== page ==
Findings to Help in Design of Drugs against Virus Causing Childhood Illnesses
News Mar 22, 2013
The virus, called enterovirus 71, causes hand, foot and mouth disease and is common throughout the world. Although that disease usually is not fatal, the virus has been reported to cause fatal encephalitis in infants and young children, primarily in the Asia-Pacific region.
Currently, no cure exists for the infection.
New findings show the precise structure of the virus bound to a molecule that inhibits infection. The findings are detailed in a paper appearing this week in Proceedings of the National Academy of Sciences.
"These results provide a structural basis for development of drugs to fight enterovirus 71 infection," said Michael G. Rossmann, Purdue University's Hanley Distinguished Professor of Biological Sciences.
Rossmann is co-author of a paper with Purdue postdoctoral research associate Pavel Plevka; research scientist Rushika Perera; postdoctoral research associate Moh Lan Yap; Jane Cardosa, a researcher at Sentinext Therapeutics in Malaysia; and Richard J. Kuhn, a professor and head of Purdue's Department of Biological Sciences.
The researchers had previously used a technique called X-ray crystallography to determine the virus's precise structure. A small molecule called a "pocket factor" is located within a pocket of the virus's protective shell, called the capsid. When the virus binds to a human cell, the pocket factor is squeezed out of its pocket resulting in the destabilization of the virus particle, which then disintegrates and releases its genetic material to infect the cell and replicate.
Researchers led by Rossmann have developed antiviral drugs for other enteroviruses such as rhinoviruses that cause the common cold. The drugs work by replacing the pocket factor with a molecule that binds more tightly than the real pocket factor, inhibiting infection.
In the new work, the researchers obtained a near-atomic-scale resolution three-dimensional structure of enterovirus 71 binding with an inhibitor called WIN 51711.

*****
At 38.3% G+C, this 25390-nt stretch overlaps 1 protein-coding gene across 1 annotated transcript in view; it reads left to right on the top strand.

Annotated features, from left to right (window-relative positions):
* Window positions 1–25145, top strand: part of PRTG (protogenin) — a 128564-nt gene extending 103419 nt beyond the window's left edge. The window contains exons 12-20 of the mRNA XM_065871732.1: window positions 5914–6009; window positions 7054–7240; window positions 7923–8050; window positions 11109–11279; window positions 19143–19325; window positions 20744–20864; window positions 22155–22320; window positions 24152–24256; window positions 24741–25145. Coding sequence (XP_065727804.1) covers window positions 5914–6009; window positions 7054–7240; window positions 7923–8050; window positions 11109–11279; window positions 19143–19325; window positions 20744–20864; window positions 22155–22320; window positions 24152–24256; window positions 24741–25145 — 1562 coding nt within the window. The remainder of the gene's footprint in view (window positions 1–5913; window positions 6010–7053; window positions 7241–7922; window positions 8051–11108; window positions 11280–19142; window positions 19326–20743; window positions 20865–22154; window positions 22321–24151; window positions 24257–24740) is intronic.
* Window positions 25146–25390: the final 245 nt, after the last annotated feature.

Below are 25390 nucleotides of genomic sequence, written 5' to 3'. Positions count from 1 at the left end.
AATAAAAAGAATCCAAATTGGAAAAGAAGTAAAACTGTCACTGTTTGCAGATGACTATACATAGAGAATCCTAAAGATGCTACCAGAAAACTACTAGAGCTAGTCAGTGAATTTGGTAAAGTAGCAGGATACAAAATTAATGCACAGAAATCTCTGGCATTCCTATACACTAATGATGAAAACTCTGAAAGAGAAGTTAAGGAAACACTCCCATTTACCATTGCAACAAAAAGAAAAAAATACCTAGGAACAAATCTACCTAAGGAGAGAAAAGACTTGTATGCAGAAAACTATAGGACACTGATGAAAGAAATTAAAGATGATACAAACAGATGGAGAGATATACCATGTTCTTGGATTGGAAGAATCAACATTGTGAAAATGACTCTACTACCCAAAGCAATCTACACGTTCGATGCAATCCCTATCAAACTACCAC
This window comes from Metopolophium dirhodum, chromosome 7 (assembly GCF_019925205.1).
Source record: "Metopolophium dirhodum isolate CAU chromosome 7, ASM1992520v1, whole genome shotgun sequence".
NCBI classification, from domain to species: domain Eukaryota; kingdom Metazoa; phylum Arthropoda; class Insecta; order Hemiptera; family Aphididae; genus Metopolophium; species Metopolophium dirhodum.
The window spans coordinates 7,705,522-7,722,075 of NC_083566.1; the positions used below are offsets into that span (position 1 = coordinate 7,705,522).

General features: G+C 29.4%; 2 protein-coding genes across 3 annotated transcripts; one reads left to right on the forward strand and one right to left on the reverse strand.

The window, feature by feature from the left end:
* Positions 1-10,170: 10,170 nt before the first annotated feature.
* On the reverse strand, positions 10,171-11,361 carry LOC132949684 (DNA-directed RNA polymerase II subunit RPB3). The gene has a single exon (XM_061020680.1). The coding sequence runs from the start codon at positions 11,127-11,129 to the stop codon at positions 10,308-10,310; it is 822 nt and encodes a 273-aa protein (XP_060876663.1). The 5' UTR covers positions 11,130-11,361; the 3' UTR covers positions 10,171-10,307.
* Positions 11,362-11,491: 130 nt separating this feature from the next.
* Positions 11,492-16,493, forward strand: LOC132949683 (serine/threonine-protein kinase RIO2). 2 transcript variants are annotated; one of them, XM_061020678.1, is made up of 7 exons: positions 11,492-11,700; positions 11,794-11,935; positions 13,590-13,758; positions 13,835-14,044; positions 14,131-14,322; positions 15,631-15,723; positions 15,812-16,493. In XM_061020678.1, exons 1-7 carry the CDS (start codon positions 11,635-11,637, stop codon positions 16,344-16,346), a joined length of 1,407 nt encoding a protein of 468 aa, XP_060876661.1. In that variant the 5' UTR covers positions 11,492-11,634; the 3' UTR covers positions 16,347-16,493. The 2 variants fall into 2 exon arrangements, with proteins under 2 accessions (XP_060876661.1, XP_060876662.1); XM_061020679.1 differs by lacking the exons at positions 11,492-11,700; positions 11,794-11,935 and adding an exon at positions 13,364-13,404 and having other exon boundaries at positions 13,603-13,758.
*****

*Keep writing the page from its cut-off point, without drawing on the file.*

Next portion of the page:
"We show that the compound stabilizes the virus and limits its infectivity, probably through restricting dynamics of the capsid necessary for genome release," Rossmann said. "Our results provide a structural basis for development of antienterovirus 71 capsid-binding drugs."
At a resolution of 3.2 angstrom, the images show nearly atomic-scale structural features.
Hand, foot and mouth disease, an infection most common among young children, sometimes arises in a daycare setting. Of the 427,278 cases of the disease recorded in mainland China between January and May 2010, 5,454 cases were classified as severe, with 260 deaths, according to the World Health Organization.
The research was supported by the National Institutes of Health and the U.S. Department of Energy.
CRISPR Reveals New Targets for Promising Cancer DrugsNews
Novel screening method identifies new drug targets that could potentially enhance the effectiveness of PD-1 checkpoint inhibitors, a promising new class of cancer immunotherapy.READ MORE
BioAscent Announces New CEO and Plans to Expand Discovery Services OfferingNews
BioAscent Discovery Limited appoints new CEO, Paul Smith in preparation for the expansion of companies discovery services.READ MORE
Cell Recycling System Offers Therapeutic Entry Point for Rare Disease TreatmentNews
Scientists have demonstrated how an investigational drug works against a rare, fatal genetic disease, Niemann-Pick type C1 (NPC1).READ MORE
Comments | 0 ADD COMMENT
EMBL Conference: European Conference of Life Science Funders and Foundations
Apr 19 - Apr 20, 2018
EMBL Course: Target Engagement in Biology and Drug Discovery
Feb 19 - Feb 23, 2018
18th International Conference and Exhibition on Analytical & Bioanalytical Chromatographic Techniques
Nov 02 - Nov 03, 2017